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'Genius' University of Arizona professor gets grant $800k to study gun culture

'Genius' University of Arizona professor gets grant $800k to study gun culture

  • University of Arizona professor Jennifer Carlson has been awarded a MacArthur Foundation 'genius' grant to study gun culture.
    John D. and Catherine T. MacArthur FoundationUniversity of Arizona professor Jennifer Carlson has been awarded a MacArthur Foundation 'genius' grant to study gun culture.

University of Arizona sociologist Jennifer Carlson has been awarded a prestigious 2022 MacArthur Fellowship in recognition of her work examining gun politics, culture and trauma in the United States.

Carlson is among 25 scholars, scientists and artists from across the country who each will receive an $800,000 stipend from the John D. and Catherine T. MacArthur Foundation. The fellowships are awarded annually to talented individuals in a variety of fields who have shown extraordinary originality and dedication in their creative pursuits, the foundation said.

The MacArthur Fellowships, often called "genius grants," are a no-strings-attached investment in the recipients' originality, insight and potential. The fellows are nominated anonymously by leaders in their respective fields.

"With her balanced and rigorous approach, Carlson is a sought-after voice on the nuances of gun culture in the United States," the MacArthur Foundation wrote in a statement. "Carlson's insights into how gun ownership has become a highly charged political issue offer a potential path toward overcoming the entrenched social divisions that characterize gun policy discussions."

Carlson, an associate professor of sociology and  and government policy, has spent over a decade examining the politics of guns in American life. Through research of gun owners, gun sellers, law enforcement, gun violence survivors and state licensing bodies, Carlson has investigated the forces that shape gun culture in the United States.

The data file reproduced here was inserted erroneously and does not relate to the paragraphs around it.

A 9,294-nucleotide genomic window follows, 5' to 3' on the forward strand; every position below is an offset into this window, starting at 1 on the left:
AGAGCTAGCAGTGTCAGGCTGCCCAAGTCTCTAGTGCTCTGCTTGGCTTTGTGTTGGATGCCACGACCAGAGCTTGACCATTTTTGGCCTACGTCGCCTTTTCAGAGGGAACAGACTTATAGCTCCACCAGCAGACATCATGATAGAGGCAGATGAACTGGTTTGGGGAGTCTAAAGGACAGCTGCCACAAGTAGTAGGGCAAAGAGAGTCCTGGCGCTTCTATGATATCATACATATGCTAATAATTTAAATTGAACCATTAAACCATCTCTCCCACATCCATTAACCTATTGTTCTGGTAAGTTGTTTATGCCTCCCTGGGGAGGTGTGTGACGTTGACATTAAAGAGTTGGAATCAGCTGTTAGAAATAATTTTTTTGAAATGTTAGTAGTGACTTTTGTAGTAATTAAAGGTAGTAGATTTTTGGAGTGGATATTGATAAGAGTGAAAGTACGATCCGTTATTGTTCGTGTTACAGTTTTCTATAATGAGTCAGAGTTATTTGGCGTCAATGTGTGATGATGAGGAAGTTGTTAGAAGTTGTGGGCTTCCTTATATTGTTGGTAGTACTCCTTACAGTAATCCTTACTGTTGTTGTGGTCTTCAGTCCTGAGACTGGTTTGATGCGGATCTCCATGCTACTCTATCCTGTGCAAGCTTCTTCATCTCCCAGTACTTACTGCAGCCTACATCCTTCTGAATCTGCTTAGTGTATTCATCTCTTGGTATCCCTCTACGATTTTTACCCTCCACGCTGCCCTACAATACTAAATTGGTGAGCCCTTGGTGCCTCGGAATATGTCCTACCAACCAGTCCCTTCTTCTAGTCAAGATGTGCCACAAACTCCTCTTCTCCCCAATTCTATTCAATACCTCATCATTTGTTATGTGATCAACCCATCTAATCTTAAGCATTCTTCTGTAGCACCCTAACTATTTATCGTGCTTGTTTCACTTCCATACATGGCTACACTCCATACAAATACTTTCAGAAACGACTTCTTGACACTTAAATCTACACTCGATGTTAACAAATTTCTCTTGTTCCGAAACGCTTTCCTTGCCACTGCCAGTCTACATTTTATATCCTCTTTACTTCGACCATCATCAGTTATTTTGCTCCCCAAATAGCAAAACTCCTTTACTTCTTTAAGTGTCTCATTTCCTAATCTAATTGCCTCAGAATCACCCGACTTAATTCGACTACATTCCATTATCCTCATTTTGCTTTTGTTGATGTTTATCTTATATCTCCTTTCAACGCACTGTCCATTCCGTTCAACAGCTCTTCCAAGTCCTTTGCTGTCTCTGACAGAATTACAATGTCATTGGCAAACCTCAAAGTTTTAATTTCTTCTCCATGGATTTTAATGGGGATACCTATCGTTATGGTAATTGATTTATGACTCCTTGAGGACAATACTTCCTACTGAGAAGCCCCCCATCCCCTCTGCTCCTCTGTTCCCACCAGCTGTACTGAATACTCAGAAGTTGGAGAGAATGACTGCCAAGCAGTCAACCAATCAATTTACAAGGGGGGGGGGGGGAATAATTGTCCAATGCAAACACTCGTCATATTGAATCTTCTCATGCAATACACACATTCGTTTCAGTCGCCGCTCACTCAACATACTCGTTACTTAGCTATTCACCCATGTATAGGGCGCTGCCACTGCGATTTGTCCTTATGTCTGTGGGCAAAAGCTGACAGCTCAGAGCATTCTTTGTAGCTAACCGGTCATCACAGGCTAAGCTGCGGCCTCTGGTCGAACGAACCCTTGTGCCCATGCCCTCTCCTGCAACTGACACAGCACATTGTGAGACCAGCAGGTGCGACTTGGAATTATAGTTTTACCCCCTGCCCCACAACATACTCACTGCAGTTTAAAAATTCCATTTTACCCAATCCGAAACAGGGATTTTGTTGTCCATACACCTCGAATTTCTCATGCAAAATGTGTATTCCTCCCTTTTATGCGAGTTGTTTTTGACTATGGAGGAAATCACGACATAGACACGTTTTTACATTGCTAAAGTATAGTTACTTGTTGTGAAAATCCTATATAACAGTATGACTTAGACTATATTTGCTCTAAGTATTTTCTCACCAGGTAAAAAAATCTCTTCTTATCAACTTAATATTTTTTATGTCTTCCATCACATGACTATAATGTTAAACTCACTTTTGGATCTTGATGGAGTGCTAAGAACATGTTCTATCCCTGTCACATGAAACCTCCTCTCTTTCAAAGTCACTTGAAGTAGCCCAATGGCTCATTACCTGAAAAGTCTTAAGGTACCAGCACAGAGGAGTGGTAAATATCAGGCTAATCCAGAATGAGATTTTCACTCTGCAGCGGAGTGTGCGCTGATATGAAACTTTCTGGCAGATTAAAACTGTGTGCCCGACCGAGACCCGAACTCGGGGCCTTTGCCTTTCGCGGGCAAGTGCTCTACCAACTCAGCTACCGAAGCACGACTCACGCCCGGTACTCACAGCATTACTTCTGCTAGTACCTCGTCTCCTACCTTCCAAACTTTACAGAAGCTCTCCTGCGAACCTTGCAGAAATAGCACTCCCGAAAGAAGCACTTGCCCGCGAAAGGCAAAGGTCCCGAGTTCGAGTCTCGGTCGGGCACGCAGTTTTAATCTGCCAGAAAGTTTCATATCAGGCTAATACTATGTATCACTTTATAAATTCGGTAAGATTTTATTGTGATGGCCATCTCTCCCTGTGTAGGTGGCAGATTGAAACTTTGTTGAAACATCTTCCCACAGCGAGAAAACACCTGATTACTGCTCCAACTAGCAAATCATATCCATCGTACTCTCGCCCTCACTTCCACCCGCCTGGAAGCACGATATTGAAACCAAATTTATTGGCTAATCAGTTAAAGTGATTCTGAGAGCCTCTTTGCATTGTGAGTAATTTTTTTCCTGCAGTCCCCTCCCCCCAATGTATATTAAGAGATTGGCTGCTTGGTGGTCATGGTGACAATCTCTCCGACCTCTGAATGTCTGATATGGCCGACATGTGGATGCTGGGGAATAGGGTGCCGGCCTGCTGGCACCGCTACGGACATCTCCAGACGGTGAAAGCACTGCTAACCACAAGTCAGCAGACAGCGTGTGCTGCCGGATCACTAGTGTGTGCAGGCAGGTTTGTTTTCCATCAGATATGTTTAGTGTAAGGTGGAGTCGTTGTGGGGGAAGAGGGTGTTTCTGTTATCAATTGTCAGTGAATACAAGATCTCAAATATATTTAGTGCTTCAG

Carlson's work regularly is featured in the media, in publications including the New York Times, Los Angeles Times, Washington Post and the Atlantic. She was recently featured in a PBS documentary on gun violence, "Ricochet: An American Trauma."

"I am thrilled that Dr. Jennifer Carlson is receiving this impressive acknowledgement of her accomplishments and potential," said Lori Poloni-Staudinger, dean of the College of Social and Behavioral Sciences. "Jenny is a leading researcher and public commentator on issues related to gun culture and gun violence at a time when in-depth and rigorous analysis of these topics is desperately needed."

'In a state of shock'

Carlson was in the middle of an interview with a gun violence survivor when the MacArthur Foundation called to notify her she received the fellowship.

"When an unknown caller came across my phone, I quickly silenced it," Carlson said. "It rang again, and I assumed it was a spam caller, so I once again silenced it. Only when I finally answered the call – after I had finished my interview – did I have any idea that it was very much not spam. I was absolutely in a state of shock to find out who was really calling."

The idea that she would ever receive a MacArthur grant took her by surprise.